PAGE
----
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# Characterization and engineering of epimerases for the production of rare sugars

Koen Beerens (UGent)
(2013)
Author
Promoter
(UGent) and (UGent)
Organization
Abstract
Tagatose is a rare sugar that can be applied for multiple reasons in different industries, for instance as a low-caloric sweetener in dietary food, as well as additive in detergents, cosmetics, and pharmaceutical formulations, but also as drug molecule itself in diabetes treatment. As for other rare sugars, tagatose is not abundantly present in nature and therefore it has to be made from more available sugars in order to use it. It is currently being produced starting from galactose. However, to be able to compete with the current predominant sweeteners (like sucrose and high fructose corn syrup), it should be produced in much higher quantities than is possible when starting from galactose. In order to overcome this issue, tagatose production should start from a more widely available (and cheaper) substrate. Fructose and glucose are two such very abundant substrates; however, no (bio)catalysts are available to convert fructose or glucose into tagatose. Nevertheless, some enzymes were found to perform similar reactions and therefore are promising to one day become biocatalysts for tagatose production. In this work, the cloning and analysis of two totally different C4-epimerases is described in respect to their capability of tagatose production. The first enzyme is L-ribulose-5-phosphate 4-epimerase from Geobacillus thermodenitrificans, an aldolase-related epimerase that would require an adaptation of the substrate binding site around the phosphate moiety of the substrate. The second C4-epimerase is naturally active on nucleotide activated sugars, namely the UDP-Glc(NAc) 4-epimerase from Marinithermus hydrothermalis. The major challenge in the engineering of this UDP-hexose 4-epimerase is trying to get rid of the necessity of the UDP-group of the substrate and making it active on free monosaccharides. At first, the Geobacillus L-ribulose-5-phosphate 4-epimerase gene was cloned in an appropriate expression vector and expressed in E. coli. The recombinant enzyme was first characterized with respect to affinity for L-ribulose-5-phosphate, metal ion activation and stability at 37 °C. To that end, its natural substrate had to be produced first, which was accomplished by phosphorylation of L-ribulose using ATP as phosphate donor and recombinantly expressed L-ribulokinase as biocatalyst. After characterization, mutagenesis was achieved both randomly and semi-rationally by error-prone PCR and site saturation mutagenesis, respectively. To be able to detect enzyme variants harboring (improved) tagatose 4-epimerase activity among the thousands mutant enzymes, two ‘identification’ systems were developed. Two selection strains were developed that can be used for the Darwinian selection of improved enzyme variants, while also a colorimetric screening assay has been created. Although several millions and thousands of mutants were analyzed using the selection strains and screening assay, respectively, no variants were confirmed to possess (improved) tagatose 4-epimerase activity. Secondly, the UDP-hexose 4-epimerase from Marinithermus hydrothermalis was also cloned and heterologously expressed in E. coli. A thorough characterization of this second epimerase was performed, revealing that it belongs to the type 2 UDP-hexose 4-epimerases. As expected for a type 2 epimerase, its substrate specificity could easily be altered by mutagenesis of a single residue, namely the so-called gatekeeper. This also confirms the previously reported hypothesis about substrate specificity in type 1 and type 2 epimerases. Mutational analysis of the UDP-hexose 4-epimerase uncovered two new features that can be found in these epimerases. The Marinithermus enzyme was found to possess a TxnYx3K catalytic triad, rather than the usual serine containing triad (SxnYx3K). The presence of the threonine’s methyl function was found to be of more importance for the enzyme’s affinity for N-acetylated UDP-sugars than for non-acetylated substrates. As such, the TxnYx3K triad might be a new substrate specificity determinant for type 2 UDP-hexose 4-epimerases. The second new feature was the presence of two consecutive glycine residues next to the catalytic threonine, which were found to be important for activity of the enzyme with non-acetylated and even bigger importance for activity on N-acetylated substrates. In an attempt to identify new determinants for specificity towards UDP-GlcNAc, two loop mutants were created but they were found to be inactive, most likely due to dispositioning of the catalytic tyrosine, which results in the disruption of the subtle catalytic chemistry. In addition, the Marinithermus UDP-hexose 4-epimerase was also tested for its ability to convert the free monosaccharides fructose/tagatose, glucose/galactose and the phosphorylated α-Glc-1-P. Furthermore, also the E. coli UDP-hexose 4-epimerase was cloned and also here no epimerase activity could be detected on free monosaccharides, in contrast to what has previously been reported.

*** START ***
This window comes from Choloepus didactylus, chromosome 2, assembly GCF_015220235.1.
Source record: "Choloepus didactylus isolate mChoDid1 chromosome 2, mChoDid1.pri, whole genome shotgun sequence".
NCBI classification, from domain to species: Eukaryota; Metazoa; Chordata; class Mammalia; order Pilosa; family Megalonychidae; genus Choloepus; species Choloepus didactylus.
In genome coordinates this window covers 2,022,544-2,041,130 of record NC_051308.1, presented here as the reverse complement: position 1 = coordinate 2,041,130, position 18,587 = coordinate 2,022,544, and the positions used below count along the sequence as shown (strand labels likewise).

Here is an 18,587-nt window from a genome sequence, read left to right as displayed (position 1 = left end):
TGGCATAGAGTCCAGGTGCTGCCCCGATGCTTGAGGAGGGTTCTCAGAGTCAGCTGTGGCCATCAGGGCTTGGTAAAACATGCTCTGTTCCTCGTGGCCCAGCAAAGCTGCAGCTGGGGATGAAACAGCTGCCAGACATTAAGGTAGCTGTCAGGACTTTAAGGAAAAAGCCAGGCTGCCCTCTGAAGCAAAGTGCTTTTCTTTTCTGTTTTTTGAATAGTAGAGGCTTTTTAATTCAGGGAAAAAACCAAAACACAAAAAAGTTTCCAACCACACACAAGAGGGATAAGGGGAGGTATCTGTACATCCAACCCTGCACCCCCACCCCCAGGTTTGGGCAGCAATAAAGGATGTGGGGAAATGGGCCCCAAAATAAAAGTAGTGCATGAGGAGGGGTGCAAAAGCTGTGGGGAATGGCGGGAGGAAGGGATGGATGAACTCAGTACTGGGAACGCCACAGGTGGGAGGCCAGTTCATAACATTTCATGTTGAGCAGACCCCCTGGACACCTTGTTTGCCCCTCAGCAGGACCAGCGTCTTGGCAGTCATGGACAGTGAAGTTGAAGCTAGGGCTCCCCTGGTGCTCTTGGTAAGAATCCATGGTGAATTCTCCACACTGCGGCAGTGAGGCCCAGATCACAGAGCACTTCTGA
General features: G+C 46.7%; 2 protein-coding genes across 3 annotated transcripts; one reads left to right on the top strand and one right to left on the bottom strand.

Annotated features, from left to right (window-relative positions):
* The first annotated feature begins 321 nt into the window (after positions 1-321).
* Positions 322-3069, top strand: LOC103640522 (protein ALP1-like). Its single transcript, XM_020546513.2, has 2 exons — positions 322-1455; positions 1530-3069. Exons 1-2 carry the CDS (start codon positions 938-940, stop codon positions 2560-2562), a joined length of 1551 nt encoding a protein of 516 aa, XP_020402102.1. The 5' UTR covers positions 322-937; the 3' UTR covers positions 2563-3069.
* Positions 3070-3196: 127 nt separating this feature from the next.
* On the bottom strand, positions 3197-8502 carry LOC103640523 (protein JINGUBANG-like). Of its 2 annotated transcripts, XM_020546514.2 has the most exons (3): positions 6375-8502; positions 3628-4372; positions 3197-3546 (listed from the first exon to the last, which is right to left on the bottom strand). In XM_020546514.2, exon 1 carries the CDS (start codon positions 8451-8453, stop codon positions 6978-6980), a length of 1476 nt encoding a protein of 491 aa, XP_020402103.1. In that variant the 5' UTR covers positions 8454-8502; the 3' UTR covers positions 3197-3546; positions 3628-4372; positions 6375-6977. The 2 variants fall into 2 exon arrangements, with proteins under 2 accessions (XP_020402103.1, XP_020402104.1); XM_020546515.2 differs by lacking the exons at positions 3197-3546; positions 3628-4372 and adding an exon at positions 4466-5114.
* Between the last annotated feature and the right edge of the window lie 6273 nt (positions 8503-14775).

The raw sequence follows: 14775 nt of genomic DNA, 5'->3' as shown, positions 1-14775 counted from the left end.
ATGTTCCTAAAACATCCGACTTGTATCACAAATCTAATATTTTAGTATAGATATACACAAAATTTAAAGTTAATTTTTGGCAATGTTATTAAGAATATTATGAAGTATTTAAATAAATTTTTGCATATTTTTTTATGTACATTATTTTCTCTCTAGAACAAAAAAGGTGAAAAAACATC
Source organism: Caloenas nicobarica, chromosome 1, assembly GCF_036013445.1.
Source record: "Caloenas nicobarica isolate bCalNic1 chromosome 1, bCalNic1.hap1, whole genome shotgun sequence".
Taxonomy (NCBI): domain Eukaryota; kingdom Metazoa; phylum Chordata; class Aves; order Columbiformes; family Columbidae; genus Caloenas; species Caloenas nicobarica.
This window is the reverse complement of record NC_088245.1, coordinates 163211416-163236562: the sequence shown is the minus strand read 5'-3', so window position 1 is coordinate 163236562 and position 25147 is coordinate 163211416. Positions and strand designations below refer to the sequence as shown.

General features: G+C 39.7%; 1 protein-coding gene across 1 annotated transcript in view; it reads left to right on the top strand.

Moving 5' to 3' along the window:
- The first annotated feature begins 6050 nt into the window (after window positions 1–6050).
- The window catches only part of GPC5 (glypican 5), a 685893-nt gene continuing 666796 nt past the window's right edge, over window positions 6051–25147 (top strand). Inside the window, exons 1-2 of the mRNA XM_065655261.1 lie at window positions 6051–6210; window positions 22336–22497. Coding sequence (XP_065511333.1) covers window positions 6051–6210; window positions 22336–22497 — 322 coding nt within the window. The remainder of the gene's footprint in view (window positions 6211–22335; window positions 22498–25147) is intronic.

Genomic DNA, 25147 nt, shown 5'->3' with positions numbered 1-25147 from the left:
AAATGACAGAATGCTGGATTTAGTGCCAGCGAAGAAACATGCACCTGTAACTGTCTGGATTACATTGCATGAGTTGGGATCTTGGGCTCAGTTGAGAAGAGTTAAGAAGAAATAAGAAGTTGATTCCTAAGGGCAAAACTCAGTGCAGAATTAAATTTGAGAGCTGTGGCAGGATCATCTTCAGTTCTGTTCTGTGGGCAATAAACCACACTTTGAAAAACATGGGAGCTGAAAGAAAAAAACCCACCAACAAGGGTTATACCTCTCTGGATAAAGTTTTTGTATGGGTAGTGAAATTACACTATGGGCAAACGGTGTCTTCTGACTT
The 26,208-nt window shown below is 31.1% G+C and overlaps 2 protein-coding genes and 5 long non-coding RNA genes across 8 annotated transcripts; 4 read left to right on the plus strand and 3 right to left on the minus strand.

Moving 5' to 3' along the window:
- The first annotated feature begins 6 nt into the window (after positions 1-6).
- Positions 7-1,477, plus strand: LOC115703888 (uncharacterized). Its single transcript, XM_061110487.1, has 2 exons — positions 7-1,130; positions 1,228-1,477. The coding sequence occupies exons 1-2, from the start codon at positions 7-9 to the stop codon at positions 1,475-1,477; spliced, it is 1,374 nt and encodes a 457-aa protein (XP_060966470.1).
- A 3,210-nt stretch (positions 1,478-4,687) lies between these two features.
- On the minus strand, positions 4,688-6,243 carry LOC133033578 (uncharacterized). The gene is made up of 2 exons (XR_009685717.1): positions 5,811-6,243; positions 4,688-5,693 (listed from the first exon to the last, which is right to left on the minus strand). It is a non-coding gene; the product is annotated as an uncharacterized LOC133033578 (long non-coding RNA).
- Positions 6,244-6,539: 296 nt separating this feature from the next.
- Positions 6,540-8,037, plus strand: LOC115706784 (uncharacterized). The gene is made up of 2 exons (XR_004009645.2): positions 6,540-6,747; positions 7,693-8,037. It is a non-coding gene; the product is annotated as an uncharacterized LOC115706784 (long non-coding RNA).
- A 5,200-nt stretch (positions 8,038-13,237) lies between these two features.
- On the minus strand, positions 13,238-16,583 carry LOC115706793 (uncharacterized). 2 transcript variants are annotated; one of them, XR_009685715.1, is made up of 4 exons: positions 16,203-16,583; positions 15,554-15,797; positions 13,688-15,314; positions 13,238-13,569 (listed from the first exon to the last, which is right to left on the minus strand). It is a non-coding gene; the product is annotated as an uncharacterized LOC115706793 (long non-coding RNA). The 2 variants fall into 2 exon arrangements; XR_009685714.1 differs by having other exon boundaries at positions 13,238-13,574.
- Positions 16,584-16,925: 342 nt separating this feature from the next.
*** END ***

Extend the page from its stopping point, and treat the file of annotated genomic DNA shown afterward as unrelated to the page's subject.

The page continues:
Keywords
tagatose, rare sugars, Enzyme engineering, epimerase

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## Citation

Chicago
Beerens, Koen. 2013. “Characterization and Engineering of Epimerases for the Production of Rare Sugars”. Ghent, Belgium: Ghent University. Faculty of Bioscience Engineering.
APA
Beerens, K. (2013). Characterization and engineering of epimerases for the production of rare sugars. Ghent University. Faculty of Bioscience Engineering, Ghent, Belgium.
Vancouver
1.